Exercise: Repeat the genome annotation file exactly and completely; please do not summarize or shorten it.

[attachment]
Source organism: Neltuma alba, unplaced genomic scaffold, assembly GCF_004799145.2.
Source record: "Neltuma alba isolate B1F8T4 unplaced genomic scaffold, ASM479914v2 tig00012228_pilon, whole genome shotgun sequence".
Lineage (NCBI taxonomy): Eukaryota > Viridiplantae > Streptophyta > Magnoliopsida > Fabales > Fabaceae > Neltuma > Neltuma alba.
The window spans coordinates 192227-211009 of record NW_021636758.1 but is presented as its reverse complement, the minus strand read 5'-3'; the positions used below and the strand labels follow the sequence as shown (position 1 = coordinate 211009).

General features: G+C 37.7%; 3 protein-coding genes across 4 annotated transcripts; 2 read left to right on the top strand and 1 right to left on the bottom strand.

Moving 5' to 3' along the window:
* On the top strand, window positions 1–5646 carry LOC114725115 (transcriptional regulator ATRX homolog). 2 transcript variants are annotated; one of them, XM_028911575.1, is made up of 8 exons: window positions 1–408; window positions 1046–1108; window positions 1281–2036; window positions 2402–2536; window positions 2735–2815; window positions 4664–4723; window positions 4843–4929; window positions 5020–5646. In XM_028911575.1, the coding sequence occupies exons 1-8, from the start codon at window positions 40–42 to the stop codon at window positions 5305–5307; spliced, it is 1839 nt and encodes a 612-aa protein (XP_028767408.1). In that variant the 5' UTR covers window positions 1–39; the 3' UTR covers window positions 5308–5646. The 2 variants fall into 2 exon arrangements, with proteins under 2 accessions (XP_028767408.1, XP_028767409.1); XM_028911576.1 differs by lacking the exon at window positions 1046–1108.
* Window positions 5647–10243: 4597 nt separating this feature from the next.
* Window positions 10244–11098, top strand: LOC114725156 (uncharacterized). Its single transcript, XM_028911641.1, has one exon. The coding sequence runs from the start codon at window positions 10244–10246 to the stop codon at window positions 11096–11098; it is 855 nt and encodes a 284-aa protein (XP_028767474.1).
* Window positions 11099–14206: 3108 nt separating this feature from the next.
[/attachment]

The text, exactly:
Source organism: Neltuma alba, unplaced genomic scaffold, assembly GCF_004799145.2.
Source record: "Neltuma alba isolate B1F8T4 unplaced genomic scaffold, ASM479914v2 tig00012228_pilon, whole genome shotgun sequence".
Lineage (NCBI taxonomy): Eukaryota > Viridiplantae > Streptophyta > Magnoliopsida > Fabales > Fabaceae > Neltuma > Neltuma alba.
The window spans coordinates 192227-211009 of record NW_021636758.1 but is presented as its reverse complement, the minus strand read 5'-3'; the positions used below and the strand labels follow the sequence as shown (position 1 = coordinate 211009).

General features: G+C 37.7%; 3 protein-coding genes across 4 annotated transcripts; 2 read left to right on the top strand and 1 right to left on the bottom strand.

Moving 5' to 3' along the window:
* On the top strand, window positions 1–5646 carry LOC114725115 (transcriptional regulator ATRX homolog). 2 transcript variants are annotated; one of them, XM_028911575.1, is made up of 8 exons: window positions 1–408; window positions 1046–1108; window positions 1281–2036; window positions 2402–2536; window positions 2735–2815; window positions 4664–4723; window positions 4843–4929; window positions 5020–5646. In XM_028911575.1, the coding sequence occupies exons 1-8, from the start codon at window positions 40–42 to the stop codon at window positions 5305–5307; spliced, it is 1839 nt and encodes a 612-aa protein (XP_028767408.1). In that variant the 5' UTR covers window positions 1–39; the 3' UTR covers window positions 5308–5646. The 2 variants fall into 2 exon arrangements, with proteins under 2 accessions (XP_028767408.1, XP_028767409.1); XM_028911576.1 differs by lacking the exon at window positions 1046–1108.
* Window positions 5647–10243: 4597 nt separating this feature from the next.
* Window positions 10244–11098, top strand: LOC114725156 (uncharacterized). Its single transcript, XM_028911641.1, has one exon. The coding sequence runs from the start codon at window positions 10244–10246 to the stop codon at window positions 11096–11098; it is 855 nt and encodes a 284-aa protein (XP_028767474.1).
* Window positions 11099–14206: 3108 nt separating this feature from the next.